One of the people who re-taught me how to knit explained to me that the Red Cross taught her to knit when she was in high school during World War II. She said students would get out of class to learn knitting and have time in school to knit create helmet liners and fingerless gloves for soldiers serving in the European and Pacific campaigns. Her story made me wonder why our country abandoned habits like that. What a good means of reminding the rest of us of the service of so many. What a good way for high school students to spend time. What a gift for students in that moment and in their futures — on so many levels.
For example, knitting has helped me to recognize and consider some patterns in my life. I get in over my head because I don’t do sitting around well. Having a fun, productive outlet to use up that excess energy cures that sitting around feeling that leads to over-committing. As much as I’d like to plant my feet firmly in the opposite camp, perhaps the Puritan work ethic has influenced me than I sometimes admit.
All in all, I find it good for the soul. Plus, there’s some magic in turning a piece of string into something wearable, warm and wonderful.
Kevin and Gina Connell have five children. Three of them are serving in the military.
Sgt. Kyle Connell, 23, is currently serving in Afghanistan.
Lance-Corporal Nolan Connell, 21, is stationed in North Carolina. Last week, he received orders for deployment come January 2012.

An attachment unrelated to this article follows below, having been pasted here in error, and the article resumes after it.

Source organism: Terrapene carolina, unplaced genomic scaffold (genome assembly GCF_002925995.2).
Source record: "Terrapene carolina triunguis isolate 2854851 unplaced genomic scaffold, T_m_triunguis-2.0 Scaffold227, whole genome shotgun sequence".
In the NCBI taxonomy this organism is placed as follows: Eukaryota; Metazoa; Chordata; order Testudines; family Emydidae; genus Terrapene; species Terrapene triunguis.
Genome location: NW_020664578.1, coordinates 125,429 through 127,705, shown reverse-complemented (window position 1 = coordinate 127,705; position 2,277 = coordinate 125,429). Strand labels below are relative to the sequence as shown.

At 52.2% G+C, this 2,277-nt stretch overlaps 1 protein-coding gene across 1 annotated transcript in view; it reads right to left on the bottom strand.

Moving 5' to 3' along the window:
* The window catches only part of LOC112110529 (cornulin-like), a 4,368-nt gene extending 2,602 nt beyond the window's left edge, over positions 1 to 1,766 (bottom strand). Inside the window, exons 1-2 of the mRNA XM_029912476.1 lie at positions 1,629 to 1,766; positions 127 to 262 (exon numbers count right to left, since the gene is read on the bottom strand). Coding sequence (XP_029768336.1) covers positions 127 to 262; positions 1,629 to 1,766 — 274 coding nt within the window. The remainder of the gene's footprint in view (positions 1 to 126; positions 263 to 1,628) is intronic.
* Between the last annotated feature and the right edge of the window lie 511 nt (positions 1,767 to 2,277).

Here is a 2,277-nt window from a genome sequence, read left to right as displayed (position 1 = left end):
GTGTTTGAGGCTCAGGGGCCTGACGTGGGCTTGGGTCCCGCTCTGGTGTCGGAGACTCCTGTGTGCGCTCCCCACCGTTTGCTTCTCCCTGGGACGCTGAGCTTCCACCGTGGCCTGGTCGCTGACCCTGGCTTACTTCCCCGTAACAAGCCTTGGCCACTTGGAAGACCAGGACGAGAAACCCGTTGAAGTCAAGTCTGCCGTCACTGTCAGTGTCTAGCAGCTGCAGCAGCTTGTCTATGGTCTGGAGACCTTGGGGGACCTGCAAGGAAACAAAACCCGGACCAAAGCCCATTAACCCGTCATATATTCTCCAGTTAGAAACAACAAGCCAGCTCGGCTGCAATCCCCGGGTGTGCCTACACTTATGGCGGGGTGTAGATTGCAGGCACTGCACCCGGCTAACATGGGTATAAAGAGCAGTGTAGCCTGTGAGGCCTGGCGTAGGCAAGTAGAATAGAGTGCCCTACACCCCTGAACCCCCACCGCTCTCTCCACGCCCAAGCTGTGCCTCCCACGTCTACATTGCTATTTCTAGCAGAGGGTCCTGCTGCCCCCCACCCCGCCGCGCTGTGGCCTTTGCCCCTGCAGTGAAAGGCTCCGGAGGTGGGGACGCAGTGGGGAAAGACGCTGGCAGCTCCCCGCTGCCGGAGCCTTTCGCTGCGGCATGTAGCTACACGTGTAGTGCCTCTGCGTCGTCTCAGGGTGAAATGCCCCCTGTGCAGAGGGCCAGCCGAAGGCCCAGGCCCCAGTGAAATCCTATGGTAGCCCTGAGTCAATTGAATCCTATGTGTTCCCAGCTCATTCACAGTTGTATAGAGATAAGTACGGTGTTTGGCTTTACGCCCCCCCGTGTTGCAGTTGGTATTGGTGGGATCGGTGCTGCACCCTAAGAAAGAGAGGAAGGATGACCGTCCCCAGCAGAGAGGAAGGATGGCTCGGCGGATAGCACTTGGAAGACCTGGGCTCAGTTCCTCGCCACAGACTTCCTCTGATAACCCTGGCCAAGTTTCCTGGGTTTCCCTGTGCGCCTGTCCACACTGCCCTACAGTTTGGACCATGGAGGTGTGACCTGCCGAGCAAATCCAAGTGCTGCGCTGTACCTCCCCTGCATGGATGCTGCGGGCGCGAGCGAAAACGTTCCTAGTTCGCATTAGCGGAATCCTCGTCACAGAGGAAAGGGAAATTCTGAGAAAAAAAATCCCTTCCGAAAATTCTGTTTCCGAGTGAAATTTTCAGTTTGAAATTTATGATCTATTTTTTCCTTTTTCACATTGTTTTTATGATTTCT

And, Corp. Sean P. Connell, 25, is stationed in Hawaii. Since he joined the Army in 2005, he’s already completed two tours of duty in Iraq. He’s scheduled to deploy for Afghanistan in March.
Except he doesn’t want to go.
His family doesn’t want him to go either.
Their reasons have little to do with the hardships of the front lines.
Their reasons have more to do with the hardships of the home front.
In September 2010, Kevin, 50, was diagnosed with ALS, also known as Lou Gehrig’s disease. According to the ALS Association, the disease affects nerve cells in the brain and the spinal cord and causes patients to progressively lose voluntary muscle action. In the later stages of the disease, patients may become totally paralyzed and not be able to swallow or breath because of lost muscle function. ALS patients generally have a life expectancy of two to five years after diagnosis.
To put it in perspective, Gina told me, “A year ago before Christmas, Kevin was in the mall chasing me around trying to buy presents for everybody. This year he was there with me in a wheelchair.”
So, Sean and his parents and the rest of their family explain that they have begged and pleaded asking everyone they can think to ask in the military and in Washington to see if there’s any way that Sean could be sent to Fort Polk instead of Afghanistan. To this point, the answer has been, “No.”